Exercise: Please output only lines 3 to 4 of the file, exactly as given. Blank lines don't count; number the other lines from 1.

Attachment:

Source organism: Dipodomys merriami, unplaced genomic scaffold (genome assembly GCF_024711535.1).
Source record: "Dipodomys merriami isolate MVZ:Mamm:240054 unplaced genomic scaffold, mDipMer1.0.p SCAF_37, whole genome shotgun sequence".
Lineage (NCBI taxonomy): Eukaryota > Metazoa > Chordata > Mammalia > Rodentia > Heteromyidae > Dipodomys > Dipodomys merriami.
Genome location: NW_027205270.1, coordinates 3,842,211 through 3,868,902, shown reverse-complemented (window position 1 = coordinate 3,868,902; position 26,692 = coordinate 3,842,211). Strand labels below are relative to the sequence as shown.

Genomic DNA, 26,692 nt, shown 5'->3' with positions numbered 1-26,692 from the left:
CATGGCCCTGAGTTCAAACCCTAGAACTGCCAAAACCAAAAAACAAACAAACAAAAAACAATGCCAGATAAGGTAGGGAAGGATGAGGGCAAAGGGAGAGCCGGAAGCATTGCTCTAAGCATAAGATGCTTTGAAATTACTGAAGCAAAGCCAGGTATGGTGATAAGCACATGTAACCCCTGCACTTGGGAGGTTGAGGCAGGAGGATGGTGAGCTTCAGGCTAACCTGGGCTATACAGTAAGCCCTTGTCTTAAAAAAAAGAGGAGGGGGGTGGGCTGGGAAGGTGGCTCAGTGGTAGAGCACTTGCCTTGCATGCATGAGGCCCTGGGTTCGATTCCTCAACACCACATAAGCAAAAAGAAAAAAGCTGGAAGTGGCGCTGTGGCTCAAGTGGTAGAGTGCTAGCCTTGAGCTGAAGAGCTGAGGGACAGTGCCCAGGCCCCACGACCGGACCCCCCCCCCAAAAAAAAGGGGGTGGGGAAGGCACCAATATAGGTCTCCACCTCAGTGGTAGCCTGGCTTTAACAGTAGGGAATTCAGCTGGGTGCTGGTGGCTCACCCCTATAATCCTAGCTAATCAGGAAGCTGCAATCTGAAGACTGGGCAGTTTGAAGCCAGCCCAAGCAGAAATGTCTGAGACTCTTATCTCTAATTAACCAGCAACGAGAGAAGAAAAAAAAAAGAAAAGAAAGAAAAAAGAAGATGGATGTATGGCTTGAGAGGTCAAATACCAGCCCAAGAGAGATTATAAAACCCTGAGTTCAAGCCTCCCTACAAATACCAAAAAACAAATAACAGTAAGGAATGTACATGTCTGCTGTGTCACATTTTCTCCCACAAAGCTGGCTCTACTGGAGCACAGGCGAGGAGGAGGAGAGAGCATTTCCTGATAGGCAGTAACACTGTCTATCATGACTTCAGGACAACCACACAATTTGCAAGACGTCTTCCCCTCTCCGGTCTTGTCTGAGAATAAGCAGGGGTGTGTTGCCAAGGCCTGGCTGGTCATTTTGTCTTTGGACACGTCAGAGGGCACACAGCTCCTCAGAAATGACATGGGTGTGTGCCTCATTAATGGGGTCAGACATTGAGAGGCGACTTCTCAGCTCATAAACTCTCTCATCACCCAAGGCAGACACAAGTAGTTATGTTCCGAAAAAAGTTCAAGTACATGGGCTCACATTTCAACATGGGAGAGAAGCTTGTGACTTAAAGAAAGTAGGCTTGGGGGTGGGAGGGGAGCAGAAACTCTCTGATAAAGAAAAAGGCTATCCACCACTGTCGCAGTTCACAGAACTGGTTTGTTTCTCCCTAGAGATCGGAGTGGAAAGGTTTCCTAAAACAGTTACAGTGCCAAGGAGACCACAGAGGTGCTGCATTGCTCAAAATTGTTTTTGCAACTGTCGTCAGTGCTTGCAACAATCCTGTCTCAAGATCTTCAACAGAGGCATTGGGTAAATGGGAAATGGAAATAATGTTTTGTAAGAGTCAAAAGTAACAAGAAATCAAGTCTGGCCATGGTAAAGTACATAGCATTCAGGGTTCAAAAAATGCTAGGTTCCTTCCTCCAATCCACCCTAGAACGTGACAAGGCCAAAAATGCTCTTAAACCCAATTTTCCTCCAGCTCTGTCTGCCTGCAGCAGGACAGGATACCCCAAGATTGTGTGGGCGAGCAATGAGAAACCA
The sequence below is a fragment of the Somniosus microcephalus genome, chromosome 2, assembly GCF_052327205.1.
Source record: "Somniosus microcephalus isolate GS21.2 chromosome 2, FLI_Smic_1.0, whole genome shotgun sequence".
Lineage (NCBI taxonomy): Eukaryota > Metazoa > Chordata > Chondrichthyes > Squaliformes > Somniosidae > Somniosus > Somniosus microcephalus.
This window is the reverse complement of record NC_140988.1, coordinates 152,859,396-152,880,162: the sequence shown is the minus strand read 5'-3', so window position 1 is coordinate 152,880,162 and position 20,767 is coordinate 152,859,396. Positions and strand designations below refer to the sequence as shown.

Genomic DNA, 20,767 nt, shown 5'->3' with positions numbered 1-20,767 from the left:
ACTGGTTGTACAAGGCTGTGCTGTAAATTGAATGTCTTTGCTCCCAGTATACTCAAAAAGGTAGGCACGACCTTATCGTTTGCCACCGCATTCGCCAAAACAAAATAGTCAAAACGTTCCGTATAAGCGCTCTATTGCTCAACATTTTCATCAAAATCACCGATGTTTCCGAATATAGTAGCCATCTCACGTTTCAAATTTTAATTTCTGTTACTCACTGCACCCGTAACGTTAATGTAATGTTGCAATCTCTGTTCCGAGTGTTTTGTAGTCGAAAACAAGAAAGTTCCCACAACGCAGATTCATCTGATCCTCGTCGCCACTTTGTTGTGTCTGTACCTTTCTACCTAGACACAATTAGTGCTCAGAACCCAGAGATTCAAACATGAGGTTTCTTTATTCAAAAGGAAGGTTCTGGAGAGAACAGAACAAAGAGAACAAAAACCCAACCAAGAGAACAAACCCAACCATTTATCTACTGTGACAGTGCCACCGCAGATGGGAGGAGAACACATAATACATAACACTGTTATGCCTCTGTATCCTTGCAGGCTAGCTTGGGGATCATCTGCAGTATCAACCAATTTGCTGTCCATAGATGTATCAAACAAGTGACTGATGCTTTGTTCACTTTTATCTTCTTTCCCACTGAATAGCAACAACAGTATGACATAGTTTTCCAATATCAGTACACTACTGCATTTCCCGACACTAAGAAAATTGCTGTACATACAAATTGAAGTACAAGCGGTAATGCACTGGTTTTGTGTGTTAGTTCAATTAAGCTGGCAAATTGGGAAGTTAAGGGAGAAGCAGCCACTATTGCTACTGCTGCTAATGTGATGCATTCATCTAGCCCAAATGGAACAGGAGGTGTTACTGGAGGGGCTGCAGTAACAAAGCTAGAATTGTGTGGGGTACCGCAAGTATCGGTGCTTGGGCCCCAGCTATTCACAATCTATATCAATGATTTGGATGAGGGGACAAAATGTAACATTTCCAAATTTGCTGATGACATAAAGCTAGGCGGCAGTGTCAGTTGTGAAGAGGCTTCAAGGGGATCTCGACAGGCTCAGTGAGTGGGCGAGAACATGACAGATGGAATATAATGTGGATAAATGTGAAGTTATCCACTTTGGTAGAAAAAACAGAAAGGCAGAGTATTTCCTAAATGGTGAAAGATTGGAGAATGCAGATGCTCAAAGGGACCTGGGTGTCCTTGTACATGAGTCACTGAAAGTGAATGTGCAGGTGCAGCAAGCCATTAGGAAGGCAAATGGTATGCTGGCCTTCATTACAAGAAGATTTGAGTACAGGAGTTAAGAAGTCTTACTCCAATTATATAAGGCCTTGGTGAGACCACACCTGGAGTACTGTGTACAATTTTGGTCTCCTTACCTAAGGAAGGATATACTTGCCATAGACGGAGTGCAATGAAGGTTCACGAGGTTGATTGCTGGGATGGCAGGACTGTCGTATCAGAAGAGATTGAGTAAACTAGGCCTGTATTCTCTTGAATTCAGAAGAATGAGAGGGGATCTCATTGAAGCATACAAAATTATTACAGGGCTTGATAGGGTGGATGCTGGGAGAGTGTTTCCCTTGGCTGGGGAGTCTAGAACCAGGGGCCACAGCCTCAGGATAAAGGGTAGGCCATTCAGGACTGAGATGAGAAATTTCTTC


Lineage (NCBI taxonomy): Eukaryota > Metazoa > Chordata > Mammalia > Rodentia > Heteromyidae > Dipodomys > Dipodomys merriami.
Genome location: NW_027205270.1, coordinates 3,842,211 through 3,868,902, shown reverse-complemented (window position 1 = coordinate 3,868,902; position 26,692 = coordinate 3,842,211). Strand labels below are relative to the sequence as shown.